COS 56-5
Looking beyond ecological functions to the value of ecosystem services in the urban regions of Houston

Tuesday, August 11, 2015: 2:50 PM
348, Baltimore Convention Center
Deborah January-Bevers, President & CEO, Houston Wilderness, Houston, TX
Courtney Hale, Houston Wilderness, Houston, TX
Taylor Britt, Houston Wilderness, Houston, TX
Lindsey Roche, Professional Science Masters, Rice University, Houston, TX

Natural landscapes and organisms serve our wellbeing in a great variety of ways: water purification, flood protection, recreation, recharging of aquifers, protection from damage by hurricanes and tropical storms, pollution reduction, carbon sequestration and more. The Greater Houston region, which encompasses a huge and diverse assemblage of forests, prairies, bottomlands, wetlands and bays receives a tremendous amount of benefits (ecosystem services) from the ecological functions of the natural world. This policy paper explores the ways in which various entities in the Greater Houston Region are working to identify and better understand the services provided by urban riparian, upland and coastal ecosystems that traverse this region. In the paper, we discuss the recent urban riparian and other ecosystem successes in enhancing and/or restoring ecosystem services to solve infrastructural needs, often at a lower cost than traditional solutions. With examples provided, we find that the outcome is often even better than the initial cost saving assessments reflect: solving a problem using ecosystem services by preserving or restoring an entire or even partial ecosystem can produce a whole host of ecosystem services in addition to the single service needed to accomplish the function of the infrastructure.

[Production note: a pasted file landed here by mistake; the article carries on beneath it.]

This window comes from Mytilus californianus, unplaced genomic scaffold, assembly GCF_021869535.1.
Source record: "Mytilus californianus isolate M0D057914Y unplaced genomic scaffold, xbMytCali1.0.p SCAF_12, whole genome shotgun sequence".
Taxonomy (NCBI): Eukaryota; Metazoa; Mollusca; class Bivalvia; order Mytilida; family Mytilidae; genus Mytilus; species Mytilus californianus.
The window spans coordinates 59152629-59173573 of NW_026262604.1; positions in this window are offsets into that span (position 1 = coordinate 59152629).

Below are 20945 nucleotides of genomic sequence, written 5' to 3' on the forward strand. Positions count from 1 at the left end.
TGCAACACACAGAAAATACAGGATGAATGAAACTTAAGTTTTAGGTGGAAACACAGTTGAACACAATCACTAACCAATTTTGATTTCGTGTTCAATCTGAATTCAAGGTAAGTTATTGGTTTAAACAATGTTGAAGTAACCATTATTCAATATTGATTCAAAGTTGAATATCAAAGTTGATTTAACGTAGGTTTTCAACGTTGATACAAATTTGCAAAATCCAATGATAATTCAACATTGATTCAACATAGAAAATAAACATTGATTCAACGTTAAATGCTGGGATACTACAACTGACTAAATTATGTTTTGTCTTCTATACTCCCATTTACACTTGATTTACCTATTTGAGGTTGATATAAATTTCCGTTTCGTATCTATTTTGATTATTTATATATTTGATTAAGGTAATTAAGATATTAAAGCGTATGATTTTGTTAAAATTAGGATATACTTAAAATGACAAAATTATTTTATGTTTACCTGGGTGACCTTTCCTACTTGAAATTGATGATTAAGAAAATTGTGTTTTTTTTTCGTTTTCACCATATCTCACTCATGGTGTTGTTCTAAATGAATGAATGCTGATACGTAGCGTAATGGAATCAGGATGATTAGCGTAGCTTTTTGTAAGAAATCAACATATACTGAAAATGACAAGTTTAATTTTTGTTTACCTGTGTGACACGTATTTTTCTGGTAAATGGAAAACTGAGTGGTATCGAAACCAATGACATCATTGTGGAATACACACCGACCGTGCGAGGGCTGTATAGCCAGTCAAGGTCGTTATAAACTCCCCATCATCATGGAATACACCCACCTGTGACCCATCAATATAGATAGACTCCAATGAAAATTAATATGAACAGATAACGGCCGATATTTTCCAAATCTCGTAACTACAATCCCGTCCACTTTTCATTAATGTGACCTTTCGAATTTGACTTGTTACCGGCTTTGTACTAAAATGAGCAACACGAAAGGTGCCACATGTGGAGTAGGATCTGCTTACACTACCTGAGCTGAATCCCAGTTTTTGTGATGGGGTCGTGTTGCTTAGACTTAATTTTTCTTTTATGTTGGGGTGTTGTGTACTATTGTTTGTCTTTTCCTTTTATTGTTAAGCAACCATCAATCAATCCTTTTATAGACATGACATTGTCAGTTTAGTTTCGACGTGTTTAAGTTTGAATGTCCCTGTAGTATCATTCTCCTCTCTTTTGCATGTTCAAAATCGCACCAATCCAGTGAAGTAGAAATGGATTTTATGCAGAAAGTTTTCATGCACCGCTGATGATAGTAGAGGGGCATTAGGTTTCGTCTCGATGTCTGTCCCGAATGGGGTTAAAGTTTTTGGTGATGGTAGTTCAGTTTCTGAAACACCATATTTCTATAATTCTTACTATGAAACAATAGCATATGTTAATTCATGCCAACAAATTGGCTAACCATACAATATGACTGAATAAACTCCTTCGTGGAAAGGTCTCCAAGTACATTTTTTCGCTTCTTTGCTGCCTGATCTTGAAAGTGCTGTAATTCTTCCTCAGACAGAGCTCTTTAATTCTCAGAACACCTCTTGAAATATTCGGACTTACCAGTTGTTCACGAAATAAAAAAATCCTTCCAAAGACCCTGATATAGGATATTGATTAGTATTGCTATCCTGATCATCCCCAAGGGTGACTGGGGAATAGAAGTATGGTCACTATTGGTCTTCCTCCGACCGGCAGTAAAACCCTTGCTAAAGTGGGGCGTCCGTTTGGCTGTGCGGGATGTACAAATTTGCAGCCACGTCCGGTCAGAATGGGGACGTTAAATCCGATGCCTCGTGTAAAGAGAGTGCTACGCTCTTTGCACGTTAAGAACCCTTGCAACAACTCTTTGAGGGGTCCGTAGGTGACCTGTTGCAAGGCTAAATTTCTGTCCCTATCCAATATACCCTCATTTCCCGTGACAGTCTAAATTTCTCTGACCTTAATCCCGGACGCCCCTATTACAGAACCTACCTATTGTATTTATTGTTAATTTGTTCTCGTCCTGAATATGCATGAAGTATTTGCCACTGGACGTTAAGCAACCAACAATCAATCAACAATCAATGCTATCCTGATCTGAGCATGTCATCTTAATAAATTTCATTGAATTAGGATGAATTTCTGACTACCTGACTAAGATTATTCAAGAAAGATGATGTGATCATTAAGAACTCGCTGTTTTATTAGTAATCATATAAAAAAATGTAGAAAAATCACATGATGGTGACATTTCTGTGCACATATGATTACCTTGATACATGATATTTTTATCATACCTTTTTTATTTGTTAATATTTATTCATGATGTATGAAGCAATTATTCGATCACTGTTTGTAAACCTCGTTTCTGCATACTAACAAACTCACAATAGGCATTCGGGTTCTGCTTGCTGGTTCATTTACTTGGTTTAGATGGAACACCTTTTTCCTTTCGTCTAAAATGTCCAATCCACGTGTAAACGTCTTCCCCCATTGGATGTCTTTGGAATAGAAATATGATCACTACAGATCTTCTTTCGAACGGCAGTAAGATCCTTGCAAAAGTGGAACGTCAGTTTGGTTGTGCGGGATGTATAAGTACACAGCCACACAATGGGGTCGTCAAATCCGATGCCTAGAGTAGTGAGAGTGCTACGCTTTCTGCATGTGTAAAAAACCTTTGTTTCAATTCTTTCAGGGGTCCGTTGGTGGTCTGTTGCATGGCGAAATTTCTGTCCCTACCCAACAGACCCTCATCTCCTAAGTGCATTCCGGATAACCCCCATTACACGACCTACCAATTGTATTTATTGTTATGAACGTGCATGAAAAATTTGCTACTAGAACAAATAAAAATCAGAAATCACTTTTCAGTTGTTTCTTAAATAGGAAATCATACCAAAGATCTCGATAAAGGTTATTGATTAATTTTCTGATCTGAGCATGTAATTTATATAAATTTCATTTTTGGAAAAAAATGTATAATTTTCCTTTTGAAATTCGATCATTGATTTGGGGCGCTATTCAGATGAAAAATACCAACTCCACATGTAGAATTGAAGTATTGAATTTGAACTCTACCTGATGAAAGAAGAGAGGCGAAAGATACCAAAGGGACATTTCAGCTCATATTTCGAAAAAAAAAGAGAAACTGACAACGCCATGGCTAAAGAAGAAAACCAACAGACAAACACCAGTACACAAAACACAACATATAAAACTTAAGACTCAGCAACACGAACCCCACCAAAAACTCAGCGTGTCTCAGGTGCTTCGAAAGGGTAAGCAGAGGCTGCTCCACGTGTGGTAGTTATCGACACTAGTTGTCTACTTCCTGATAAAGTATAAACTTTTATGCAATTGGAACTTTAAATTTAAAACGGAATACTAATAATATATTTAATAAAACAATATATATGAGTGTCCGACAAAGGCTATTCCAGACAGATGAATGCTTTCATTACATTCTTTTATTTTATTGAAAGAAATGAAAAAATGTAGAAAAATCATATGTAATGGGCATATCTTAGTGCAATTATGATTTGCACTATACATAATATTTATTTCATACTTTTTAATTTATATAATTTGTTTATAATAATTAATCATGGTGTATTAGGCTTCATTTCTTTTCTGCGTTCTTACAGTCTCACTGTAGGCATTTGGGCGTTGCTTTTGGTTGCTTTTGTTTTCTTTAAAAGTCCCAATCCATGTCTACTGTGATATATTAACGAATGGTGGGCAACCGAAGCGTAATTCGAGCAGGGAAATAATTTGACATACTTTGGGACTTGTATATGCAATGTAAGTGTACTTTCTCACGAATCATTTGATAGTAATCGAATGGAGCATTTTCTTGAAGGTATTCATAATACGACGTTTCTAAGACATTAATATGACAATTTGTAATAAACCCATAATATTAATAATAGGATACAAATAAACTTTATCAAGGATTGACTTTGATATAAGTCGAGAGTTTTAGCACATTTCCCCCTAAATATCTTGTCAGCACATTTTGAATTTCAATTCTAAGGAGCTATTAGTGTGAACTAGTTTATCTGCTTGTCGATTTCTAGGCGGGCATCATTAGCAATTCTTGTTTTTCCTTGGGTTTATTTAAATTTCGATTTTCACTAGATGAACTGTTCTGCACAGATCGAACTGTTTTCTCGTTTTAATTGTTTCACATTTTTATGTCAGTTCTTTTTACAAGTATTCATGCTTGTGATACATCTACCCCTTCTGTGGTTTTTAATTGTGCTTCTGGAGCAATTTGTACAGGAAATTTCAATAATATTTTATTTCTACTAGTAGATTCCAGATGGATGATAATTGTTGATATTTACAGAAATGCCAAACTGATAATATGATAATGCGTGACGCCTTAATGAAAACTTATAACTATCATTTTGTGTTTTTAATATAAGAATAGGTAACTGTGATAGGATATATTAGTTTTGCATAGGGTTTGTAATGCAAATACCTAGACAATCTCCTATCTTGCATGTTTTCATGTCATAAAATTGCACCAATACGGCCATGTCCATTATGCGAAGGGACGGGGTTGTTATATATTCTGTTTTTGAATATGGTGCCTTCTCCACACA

Without the ecosystem services provided by these 10 ecoregions, the Greater Houston Region would economically and environmentally suffer in trying to provide equivalent services to its residents and industries.  Incorporating the value and benefits of ecosystem services into infrastructure and policy decisions in the Greater Houston Region is still evolving but a few best management practices now exist.  For an expanding urban core such as the Houston Area, there is a critical need to: (1) Provide more opportunities for regional recognition and support of the 10 unique ecoregions in the Greater Houston Region; (2) Engage in more region-based research on ecosystem services to better understand natural benefits and the cost-effective infrastructure solutions that this understanding will enable; (3) Compare the economic value of ecosystem services to other alternative approaches when making public policy decisions regarding land-use and infrastructure; and (4) Incorporate ecosystem services into infrastructure decisions.